The only German military revolvers used in the 20th century were the Reichs Revolvers, Model 1879 and Model 1883. Both were officially retired in 1919, and most military examples were probably either exported or scrapped in accordance with the post-WWI Treaty of Versailles disarmament. Both guns were chambered in 10.55mm, supposedly a variation of .44 Russian. This cartridge would not have been found in the German military supply chain in 1944, and IMHO the chances of a front-line German soldier carrying this gun at the time would be nearly nil.
The US military used .38Spl S&W "Victory" revolvers in WWII, but these were mostly issued to rear-guard troops and aircrewmen, and would appear obviously American, with "UNITED STATES PROPERTY" markings on the topstrap. Although a German soldier could conceivably have been carrying one, IMHO it's unlikely, and the gun would be easily identifiable as non-German.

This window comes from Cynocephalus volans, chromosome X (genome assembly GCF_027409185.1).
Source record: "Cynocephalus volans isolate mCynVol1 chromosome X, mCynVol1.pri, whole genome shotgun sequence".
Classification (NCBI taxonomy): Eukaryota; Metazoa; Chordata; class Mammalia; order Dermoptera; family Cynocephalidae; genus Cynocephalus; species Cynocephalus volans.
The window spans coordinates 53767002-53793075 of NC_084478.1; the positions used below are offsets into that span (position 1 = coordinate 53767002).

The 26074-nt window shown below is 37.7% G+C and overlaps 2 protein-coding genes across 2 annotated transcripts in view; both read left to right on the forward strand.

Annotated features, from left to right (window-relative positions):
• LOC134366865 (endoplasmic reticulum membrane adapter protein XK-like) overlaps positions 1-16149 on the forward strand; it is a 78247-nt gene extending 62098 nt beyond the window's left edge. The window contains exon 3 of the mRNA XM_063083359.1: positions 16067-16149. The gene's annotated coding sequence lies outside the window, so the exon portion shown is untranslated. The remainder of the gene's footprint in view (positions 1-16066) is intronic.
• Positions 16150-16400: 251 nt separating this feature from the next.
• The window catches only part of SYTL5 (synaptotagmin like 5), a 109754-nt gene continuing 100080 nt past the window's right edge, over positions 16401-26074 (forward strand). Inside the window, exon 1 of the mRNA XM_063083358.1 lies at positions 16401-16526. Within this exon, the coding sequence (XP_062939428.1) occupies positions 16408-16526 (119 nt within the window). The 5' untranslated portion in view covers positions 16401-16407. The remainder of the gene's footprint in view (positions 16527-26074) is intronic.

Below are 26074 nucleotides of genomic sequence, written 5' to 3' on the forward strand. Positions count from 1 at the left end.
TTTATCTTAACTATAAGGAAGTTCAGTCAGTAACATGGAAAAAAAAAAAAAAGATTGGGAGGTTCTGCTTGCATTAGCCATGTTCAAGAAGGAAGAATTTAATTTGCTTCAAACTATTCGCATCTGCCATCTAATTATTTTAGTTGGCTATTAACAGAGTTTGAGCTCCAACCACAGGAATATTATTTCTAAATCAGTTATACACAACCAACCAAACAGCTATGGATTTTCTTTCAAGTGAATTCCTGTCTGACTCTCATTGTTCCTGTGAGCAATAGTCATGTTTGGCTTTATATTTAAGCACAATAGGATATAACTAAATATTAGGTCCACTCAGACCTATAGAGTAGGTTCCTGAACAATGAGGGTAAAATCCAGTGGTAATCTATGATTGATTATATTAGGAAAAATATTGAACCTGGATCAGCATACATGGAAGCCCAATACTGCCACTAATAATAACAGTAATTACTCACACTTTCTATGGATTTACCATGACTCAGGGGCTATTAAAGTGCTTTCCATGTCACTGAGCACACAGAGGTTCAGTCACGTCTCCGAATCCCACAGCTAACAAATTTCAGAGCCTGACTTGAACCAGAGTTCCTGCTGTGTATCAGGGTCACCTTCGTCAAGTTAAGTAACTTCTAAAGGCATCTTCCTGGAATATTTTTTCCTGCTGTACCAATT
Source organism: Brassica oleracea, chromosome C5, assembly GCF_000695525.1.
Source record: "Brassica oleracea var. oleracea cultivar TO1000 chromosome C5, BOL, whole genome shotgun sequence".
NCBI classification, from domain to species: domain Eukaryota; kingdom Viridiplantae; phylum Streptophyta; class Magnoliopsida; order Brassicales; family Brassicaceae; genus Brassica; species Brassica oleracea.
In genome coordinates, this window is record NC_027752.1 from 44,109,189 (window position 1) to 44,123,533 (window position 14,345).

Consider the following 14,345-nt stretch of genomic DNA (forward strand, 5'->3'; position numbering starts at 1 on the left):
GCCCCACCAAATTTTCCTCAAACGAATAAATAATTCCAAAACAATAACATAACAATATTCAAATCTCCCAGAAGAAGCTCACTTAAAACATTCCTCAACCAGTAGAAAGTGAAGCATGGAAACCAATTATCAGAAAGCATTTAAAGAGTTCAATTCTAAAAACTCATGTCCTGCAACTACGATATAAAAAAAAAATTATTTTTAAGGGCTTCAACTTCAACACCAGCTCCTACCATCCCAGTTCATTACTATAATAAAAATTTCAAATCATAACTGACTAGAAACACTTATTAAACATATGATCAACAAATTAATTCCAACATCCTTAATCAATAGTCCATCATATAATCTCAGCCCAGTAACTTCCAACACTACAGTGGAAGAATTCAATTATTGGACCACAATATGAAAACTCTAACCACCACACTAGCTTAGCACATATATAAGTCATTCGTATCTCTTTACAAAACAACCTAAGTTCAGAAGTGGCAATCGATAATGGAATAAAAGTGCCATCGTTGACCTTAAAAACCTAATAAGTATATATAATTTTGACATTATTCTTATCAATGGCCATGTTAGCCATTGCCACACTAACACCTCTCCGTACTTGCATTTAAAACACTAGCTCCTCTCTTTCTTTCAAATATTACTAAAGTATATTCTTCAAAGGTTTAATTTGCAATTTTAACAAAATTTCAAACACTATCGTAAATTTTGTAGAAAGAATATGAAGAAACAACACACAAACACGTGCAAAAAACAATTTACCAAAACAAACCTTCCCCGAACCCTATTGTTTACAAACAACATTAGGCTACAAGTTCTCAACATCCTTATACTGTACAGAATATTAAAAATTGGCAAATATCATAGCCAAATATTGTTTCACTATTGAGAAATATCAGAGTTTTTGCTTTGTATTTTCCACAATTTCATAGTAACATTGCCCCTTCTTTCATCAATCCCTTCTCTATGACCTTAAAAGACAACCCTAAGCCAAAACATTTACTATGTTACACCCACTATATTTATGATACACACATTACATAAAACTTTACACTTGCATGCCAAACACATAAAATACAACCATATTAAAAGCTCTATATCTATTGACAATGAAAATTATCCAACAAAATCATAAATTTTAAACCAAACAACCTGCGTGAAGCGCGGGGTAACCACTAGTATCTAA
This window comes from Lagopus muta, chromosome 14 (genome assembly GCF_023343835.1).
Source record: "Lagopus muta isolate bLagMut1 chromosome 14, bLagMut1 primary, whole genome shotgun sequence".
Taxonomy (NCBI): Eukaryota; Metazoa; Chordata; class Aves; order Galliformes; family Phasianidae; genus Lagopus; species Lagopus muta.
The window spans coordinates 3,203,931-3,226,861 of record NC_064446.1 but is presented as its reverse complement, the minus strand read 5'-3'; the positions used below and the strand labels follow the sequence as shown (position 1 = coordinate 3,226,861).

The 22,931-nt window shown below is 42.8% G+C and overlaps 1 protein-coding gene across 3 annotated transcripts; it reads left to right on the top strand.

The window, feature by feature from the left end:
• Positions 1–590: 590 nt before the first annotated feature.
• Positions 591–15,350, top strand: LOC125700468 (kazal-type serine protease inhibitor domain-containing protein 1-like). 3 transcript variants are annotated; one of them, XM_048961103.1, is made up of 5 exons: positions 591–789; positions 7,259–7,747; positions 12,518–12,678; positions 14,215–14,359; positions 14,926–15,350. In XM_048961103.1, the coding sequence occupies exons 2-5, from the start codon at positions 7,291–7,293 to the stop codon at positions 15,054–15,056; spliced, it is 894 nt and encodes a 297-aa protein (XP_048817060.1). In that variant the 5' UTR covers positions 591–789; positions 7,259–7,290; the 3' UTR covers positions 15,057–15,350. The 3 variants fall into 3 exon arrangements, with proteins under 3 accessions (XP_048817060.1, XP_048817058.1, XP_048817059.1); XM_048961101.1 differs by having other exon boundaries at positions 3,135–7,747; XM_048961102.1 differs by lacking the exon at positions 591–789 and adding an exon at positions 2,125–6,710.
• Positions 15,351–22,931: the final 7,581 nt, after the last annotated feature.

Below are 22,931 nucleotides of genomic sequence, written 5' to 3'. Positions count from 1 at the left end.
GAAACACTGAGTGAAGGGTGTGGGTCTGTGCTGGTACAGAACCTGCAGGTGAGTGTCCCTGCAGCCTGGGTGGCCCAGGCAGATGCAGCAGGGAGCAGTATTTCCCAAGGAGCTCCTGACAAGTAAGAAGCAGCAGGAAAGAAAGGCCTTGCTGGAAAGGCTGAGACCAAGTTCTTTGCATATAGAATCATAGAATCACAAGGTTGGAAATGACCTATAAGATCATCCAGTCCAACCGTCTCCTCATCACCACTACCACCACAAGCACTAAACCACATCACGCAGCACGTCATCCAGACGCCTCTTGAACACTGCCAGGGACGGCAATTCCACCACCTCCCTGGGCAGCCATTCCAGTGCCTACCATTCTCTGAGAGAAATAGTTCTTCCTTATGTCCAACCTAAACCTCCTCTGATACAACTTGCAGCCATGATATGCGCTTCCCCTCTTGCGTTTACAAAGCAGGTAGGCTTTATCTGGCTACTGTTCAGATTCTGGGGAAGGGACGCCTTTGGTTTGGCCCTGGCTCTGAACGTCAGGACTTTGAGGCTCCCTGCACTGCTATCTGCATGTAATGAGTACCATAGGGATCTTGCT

British troops used a variety of Webley & Scott, Enfield, and S&W revolvers during the war, but these were mostly chambered in .38 S&W, not .38Spl.
My hunch is that the seller is trying to pass off some sort of cheap 1950s or 60s German revolver as WWII vintage, probably out of ignorance, but possibly with malice. Keep in mind that a WWII or earlier German military firearm would not bear English-language markings, particularly "MADE IN GERMANY" or "MADE IN W. GERMANY". These markings clearly identify the gun as having been made for American commercial sale, and the latter marking indicates that the gun is definitely postwar. (Some such markings may have been added by American military surplus importers, but these markings are usually very small and inconspicuous, and it's usually obvious that they are not original.)
"Smokey, this is not 'Nam. This is bowling. There are rules... MARK IT ZERO!!" - Walter Sobchak